Wednesday 13 December 2017

Problem solver: Has a supermarket customer ever annoyed you?

Feargal Quinn
Feargal Quinn

Feargal Quinn

Q: Did you ever get annoyed with a customer during your retail career?

A I actually don't think I ever did, although I'm sure there was times I was tempted to. In my experience the majority of irate customers are not annoyed because of something that has happened in your business, but rather something that is happening in their wider life. It may well have been an incident within your business that triggered their anger, but it could well have a background lying elsewhere.

That was how I always viewed customers who are irate or rude. Every week I made a point of phoning any customers who contacted our head office with a complaint or query, sometimes to the astonishment of the customer. My experience was, that if you listened to people and empathised with their position, they quickly mellowed.

The danger is for any staff member dealing with the public is that they allow themselves to be dragged into the emotion of the argument or feel it is personalised. That will result in the staff member possibly losing their cool with the customer, in which case nobody wins.

We spent significant money on training our staff and in conducting role plays. These always included a trainer who would present in an irate fashion so as to help staff understand the words to use and possible reactions to calm the situation. I believe this helped us greatly in gaining a strong reputation in solving issues.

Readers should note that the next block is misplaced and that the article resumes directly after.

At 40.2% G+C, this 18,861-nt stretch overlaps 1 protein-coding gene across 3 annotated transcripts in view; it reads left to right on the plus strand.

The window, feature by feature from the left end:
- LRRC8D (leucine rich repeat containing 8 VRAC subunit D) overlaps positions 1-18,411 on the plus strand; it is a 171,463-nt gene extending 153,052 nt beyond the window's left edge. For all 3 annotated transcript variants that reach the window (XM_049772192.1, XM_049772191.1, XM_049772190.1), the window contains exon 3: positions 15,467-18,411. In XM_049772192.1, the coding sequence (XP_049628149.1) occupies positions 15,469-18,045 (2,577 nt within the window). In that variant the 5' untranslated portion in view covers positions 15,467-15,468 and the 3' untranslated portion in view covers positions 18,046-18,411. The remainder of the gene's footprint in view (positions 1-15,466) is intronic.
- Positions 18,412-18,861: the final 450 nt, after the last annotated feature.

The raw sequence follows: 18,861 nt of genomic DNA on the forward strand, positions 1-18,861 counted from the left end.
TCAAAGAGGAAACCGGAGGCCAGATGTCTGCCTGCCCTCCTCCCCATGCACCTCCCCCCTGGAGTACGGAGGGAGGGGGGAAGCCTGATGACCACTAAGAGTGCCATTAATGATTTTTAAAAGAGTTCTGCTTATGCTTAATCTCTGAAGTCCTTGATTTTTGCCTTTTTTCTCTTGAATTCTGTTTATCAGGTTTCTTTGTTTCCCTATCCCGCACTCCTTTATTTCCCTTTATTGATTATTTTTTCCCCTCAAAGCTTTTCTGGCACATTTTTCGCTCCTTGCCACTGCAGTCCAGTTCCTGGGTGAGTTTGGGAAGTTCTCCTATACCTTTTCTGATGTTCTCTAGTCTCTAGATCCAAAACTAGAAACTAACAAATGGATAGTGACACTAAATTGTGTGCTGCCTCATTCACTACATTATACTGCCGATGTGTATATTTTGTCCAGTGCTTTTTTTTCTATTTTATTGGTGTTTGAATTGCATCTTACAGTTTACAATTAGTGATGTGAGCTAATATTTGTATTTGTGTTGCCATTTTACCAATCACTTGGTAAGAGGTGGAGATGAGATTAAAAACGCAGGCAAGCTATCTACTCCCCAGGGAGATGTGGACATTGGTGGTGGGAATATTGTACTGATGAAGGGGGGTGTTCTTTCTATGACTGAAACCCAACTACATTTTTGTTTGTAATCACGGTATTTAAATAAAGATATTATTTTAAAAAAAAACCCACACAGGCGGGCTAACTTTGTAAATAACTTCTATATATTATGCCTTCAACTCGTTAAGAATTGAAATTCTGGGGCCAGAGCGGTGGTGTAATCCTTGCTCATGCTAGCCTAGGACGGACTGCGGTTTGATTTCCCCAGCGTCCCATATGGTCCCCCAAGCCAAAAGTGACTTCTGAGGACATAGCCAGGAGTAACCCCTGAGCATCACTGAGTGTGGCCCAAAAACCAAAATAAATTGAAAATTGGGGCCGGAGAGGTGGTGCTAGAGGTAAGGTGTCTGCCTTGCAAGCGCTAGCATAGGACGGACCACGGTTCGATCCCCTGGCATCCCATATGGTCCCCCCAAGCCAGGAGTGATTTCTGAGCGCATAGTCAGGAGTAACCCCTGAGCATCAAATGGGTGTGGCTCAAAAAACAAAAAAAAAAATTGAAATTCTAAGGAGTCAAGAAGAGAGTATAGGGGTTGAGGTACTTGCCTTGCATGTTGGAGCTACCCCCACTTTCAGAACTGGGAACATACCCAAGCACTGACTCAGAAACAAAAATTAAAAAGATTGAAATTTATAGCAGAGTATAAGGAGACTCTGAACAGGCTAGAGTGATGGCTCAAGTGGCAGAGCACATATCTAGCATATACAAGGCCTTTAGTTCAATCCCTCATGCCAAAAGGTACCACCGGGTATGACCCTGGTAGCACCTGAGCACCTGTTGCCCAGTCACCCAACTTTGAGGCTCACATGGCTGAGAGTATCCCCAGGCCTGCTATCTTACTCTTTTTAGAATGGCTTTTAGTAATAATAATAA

On an occasion when a customer is being extraordinarily rude or aggressive, the staff member would be justified in calmly explaining to the customer that they can only deal with the complaint if the customer refrains from using language or aggressive behaviour, but quite honestly these are very rare occasions.

Q I'm designing some new packaging for a food product that will be sold in supermarkets. Can you give me some advice?

A It's great to see that you are asking the right questions. Some new producers tend not to understand that packaging and branding is one of the most important aspects which will determine their potential success or failure in retail.

I know several good products in the market place which get minimal sales because they don't have the right packaging and branding.

First, you have to understand branding is about the communication of key messages you want the customer to get. It is not as simple as putting a nice image or logo on a pack and hoping it will work. As a small and early stage producer you will need to be sure the consumer understands what your product is about and the first challenge will be to get them to take it off the shelf.

Make sure that on the front of the pack you highlight the one key message that makes you unique. On the back of the pack you also need to ensure you are "telling your story". Whether it is a story about you or the product and its usage suggestions, it will be vital that there is something that helps you to stand out.

In reality your product will probably be slightly more expensive than some of the mass-produced ones and if the customer doesn't understand why the product is different, they may hesitate to buy it. As obvious as it may seem, at a glance many products look like they are produced in Ireland or in a particular part in the country so also make sure that the provenance of your product is clear.

You'll need to work with a professional branding company. Do not be tempted to take shortcuts or use online services and do not confuse a logo and a brand. A logo is simply a picture or an image whereas a brand is a story that communicates to the consumer.

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